The Irony of a Well-presented Lecture

March 31, 2020

It was at that moment that it became clear to me that what I was doing was not working. I was explaining an important concept in my human physiology class, but I could see that the students were not engaged. I would ask questions based on what I had just said, but would get a minimal response. Did they not understand, or could they not be bothered to respond (or didn’t want to risk the possible embarrassment of answering incorrectly)? I think that, after 20+ years of college teaching experience, I’m pretty good at explaining difficult concepts. Although my brightest students were able to incorporate what I said into their body of knowledge, most of them were dutifully taking notes but not really learning. For most students, the actual learning did not take place until they were studying for the upcoming test. Sadly, there were always some students who didn’t prepare well for the tests, and I always felt discouraged at the missed opportunity to learn the material. Thus, the time in my class was used, not so much for learning but to convey what the students needed to learn. Students generally had to learn on their own, outside of the classroom.

I have known for years that lecturing is a poor way to teach but I couldn’t tear myself away from the pattern of information transfer that I had honed for so many years. If I understand the concepts and can explain them well, why don’t students pick them up more readily? Clearly, an essential aspect of teaching is helping students to understand the material, so the natural way for me was to explain it to them. However, teaching isn’t just information transfer; students need to learn the material and learn how to use it appropriately. Moreover, students need to practice what they will be doing when they are assessed. That means they need to practice answering questions. My ultimate goal is for students to become independent learners so that they won’t need me or someone like me when they graduate. Kingdom citizens should be Kingdom learners and teachers, wherever God places them.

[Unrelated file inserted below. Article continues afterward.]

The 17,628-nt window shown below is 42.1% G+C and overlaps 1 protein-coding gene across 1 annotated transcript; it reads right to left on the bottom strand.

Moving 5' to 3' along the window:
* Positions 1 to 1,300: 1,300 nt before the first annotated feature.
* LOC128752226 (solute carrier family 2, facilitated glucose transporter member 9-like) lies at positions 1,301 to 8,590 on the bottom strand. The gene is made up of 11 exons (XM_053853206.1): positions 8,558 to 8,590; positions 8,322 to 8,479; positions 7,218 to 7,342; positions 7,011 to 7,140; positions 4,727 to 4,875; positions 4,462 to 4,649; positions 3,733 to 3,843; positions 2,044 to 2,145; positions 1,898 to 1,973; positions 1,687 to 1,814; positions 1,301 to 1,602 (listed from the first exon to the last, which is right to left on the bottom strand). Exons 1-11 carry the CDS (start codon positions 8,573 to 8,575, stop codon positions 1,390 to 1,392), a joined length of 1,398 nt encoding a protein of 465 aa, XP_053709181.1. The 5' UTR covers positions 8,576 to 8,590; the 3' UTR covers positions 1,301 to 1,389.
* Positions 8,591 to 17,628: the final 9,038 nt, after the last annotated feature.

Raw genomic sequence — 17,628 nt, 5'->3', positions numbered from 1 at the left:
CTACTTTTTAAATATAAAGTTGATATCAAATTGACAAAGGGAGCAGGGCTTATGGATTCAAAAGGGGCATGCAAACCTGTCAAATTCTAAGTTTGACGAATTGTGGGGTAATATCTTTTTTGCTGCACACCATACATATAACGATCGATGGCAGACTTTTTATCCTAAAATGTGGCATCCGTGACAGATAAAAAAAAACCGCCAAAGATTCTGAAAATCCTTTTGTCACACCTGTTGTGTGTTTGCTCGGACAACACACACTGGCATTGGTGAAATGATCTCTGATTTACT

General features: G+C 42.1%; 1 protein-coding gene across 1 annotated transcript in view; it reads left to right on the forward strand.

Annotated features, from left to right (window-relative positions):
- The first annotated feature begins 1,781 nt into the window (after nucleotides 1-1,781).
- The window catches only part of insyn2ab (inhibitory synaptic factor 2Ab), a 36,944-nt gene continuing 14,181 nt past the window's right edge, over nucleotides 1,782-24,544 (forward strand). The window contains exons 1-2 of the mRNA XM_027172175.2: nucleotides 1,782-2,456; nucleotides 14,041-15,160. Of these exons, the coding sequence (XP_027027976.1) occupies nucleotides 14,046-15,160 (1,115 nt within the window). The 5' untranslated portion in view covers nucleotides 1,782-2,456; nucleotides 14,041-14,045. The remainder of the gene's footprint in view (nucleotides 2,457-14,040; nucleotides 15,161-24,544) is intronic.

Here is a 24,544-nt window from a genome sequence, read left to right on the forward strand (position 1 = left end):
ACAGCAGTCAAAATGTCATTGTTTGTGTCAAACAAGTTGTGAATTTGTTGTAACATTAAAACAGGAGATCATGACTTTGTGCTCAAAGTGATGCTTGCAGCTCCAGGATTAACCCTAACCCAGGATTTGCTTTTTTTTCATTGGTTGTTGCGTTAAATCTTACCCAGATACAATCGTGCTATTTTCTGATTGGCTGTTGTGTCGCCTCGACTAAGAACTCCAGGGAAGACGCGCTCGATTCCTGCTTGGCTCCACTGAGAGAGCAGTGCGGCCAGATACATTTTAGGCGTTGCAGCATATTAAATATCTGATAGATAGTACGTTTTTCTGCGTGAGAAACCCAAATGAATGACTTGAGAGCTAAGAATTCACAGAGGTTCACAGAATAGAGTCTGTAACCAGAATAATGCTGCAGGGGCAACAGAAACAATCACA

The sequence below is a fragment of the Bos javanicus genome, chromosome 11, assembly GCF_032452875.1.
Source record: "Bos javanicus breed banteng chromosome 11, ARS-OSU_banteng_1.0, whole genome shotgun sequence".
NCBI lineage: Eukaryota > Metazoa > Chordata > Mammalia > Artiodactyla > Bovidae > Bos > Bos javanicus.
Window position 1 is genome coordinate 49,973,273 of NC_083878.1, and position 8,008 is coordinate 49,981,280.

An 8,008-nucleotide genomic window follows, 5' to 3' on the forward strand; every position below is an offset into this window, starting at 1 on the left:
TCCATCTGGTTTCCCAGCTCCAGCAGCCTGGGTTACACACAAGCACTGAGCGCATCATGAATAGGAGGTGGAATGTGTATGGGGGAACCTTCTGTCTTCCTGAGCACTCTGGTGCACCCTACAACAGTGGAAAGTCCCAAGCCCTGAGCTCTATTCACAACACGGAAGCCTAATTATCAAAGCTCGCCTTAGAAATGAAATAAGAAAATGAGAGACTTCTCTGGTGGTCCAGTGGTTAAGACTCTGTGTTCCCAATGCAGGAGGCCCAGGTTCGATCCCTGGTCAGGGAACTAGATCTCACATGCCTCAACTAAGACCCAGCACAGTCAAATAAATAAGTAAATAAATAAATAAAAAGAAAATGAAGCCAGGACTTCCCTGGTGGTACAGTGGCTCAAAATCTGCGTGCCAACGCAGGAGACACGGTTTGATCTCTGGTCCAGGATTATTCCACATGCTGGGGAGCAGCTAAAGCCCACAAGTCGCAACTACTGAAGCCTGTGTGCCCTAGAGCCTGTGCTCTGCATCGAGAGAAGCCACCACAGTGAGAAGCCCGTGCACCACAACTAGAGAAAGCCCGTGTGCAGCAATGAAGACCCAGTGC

After a time of reflection and discussions with colleagues, I determined to flip some of my classrooms. The format of the classes was as follows: I gave the students a set of learning objectives for each chapter, phrased much like short essay test questions. To make their class notes, students had my PowerPoint slides, which were a guide to the topics that we were covering but (intentionally) did not do much explaining. Most of the information needed to be gleaned from the textbook. I divided the class into groups of four, to work together on developing their notes. I was available (and frequently called upon) to explain particular concepts, which I would generally do for the whole class (if one student doesn’t understand something, chances are many others don’t either).

Using this format, I had students develop the skill of finding answers for themselves, working with others to make notes, and practice the types of questions they would need to answer on tests. None of these pedagogical techniques is original to me. Indeed, I only determined to go in this direction after my frustrations in the past semester and upon reading Linda Nilson’s Specifications Grading, which outlines a radically different approach to teaching and grading.